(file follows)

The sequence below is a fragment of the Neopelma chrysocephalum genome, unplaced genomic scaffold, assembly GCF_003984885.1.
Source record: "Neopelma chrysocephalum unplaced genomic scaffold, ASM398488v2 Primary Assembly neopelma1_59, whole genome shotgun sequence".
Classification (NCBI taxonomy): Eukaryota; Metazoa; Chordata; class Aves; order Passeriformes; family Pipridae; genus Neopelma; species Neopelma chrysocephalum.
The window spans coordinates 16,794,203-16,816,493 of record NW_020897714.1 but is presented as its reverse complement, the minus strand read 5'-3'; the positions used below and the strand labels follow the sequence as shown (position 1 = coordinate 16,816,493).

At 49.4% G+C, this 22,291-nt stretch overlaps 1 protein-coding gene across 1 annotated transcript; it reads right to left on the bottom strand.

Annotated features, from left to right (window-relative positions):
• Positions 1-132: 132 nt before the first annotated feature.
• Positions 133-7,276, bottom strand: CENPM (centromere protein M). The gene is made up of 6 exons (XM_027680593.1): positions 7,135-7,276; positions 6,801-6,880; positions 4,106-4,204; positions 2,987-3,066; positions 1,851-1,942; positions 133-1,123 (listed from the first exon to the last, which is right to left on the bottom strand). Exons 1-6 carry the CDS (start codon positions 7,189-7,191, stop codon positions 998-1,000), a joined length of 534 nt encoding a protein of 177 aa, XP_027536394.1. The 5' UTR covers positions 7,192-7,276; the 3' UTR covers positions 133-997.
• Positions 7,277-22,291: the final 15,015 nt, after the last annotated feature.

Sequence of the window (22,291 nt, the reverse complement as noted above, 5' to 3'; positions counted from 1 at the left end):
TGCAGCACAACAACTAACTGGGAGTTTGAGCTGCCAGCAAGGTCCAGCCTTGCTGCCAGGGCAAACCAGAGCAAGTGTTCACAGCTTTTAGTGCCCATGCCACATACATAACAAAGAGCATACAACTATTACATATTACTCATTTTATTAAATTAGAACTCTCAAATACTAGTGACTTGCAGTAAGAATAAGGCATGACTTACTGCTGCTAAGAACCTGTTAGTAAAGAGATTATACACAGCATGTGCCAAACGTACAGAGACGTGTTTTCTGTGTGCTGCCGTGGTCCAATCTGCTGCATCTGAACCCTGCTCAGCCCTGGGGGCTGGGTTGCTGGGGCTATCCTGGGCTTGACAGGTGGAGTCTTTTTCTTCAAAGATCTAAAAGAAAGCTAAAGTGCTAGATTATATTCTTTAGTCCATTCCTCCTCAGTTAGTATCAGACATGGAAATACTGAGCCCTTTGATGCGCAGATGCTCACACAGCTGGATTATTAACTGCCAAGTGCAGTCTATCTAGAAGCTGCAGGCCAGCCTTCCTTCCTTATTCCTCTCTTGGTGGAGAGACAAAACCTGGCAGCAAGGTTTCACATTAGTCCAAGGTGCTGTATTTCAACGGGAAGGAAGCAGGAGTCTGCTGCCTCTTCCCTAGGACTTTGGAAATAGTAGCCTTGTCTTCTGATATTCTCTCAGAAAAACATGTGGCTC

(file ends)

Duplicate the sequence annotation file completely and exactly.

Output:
The sequence below is a fragment of the Neopelma chrysocephalum genome, unplaced genomic scaffold, assembly GCF_003984885.1.
Source record: "Neopelma chrysocephalum unplaced genomic scaffold, ASM398488v2 Primary Assembly neopelma1_59, whole genome shotgun sequence".
Classification (NCBI taxonomy): Eukaryota; Metazoa; Chordata; class Aves; order Passeriformes; family Pipridae; genus Neopelma; species Neopelma chrysocephalum.
The window spans coordinates 16,794,203-16,816,493 of record NW_020897714.1 but is presented as its reverse complement, the minus strand read 5'-3'; the positions used below and the strand labels follow the sequence as shown (position 1 = coordinate 16,816,493).

At 49.4% G+C, this 22,291-nt stretch overlaps 1 protein-coding gene across 1 annotated transcript; it reads right to left on the bottom strand.

Annotated features, from left to right (window-relative positions):
• Positions 1-132: 132 nt before the first annotated feature.
• Positions 133-7,276, bottom strand: CENPM (centromere protein M). The gene is made up of 6 exons (XM_027680593.1): positions 7,135-7,276; positions 6,801-6,880; positions 4,106-4,204; positions 2,987-3,066; positions 1,851-1,942; positions 133-1,123 (listed from the first exon to the last, which is right to left on the bottom strand). Exons 1-6 carry the CDS (start codon positions 7,189-7,191, stop codon positions 998-1,000), a joined length of 534 nt encoding a protein of 177 aa, XP_027536394.1. The 5' UTR covers positions 7,192-7,276; the 3' UTR covers positions 133-997.
• Positions 7,277-22,291: the final 15,015 nt, after the last annotated feature.

Sequence of the window (22,291 nt, the reverse complement as noted above, 5' to 3'; positions counted from 1 at the left end):
TGCAGCACAACAACTAACTGGGAGTTTGAGCTGCCAGCAAGGTCCAGCCTTGCTGCCAGGGCAAACCAGAGCAAGTGTTCACAGCTTTTAGTGCCCATGCCACATACATAACAAAGAGCATACAACTATTACATATTACTCATTTTATTAAATTAGAACTCTCAAATACTAGTGACTTGCAGTAAGAATAAGGCATGACTTACTGCTGCTAAGAACCTGTTAGTAAAGAGATTATACACAGCATGTGCCAAACGTACAGAGACGTGTTTTCTGTGTGCTGCCGTGGTCCAATCTGCTGCATCTGAACCCTGCTCAGCCCTGGGGGCTGGGTTGCTGGGGCTATCCTGGGCTTGACAGGTGGAGTCTTTTTCTTCAAAGATCTAAAAGAAAGCTAAAGTGCTAGATTATATTCTTTAGTCCATTCCTCCTCAGTTAGTATCAGACATGGAAATACTGAGCCCTTTGATGCGCAGATGCTCACACAGCTGGATTATTAACTGCCAAGTGCAGTCTATCTAGAAGCTGCAGGCCAGCCTTCCTTCCTTATTCCTCTCTTGGTGGAGAGACAAAACCTGGCAGCAAGGTTTCACATTAGTCCAAGGTGCTGTATTTCAACGGGAAGGAAGCAGGAGTCTGCTGCCTCTTCCCTAGGACTTTGGAAATAGTAGCCTTGTCTTCTGATATTCTCTCAGAAAAACATGTGGCTC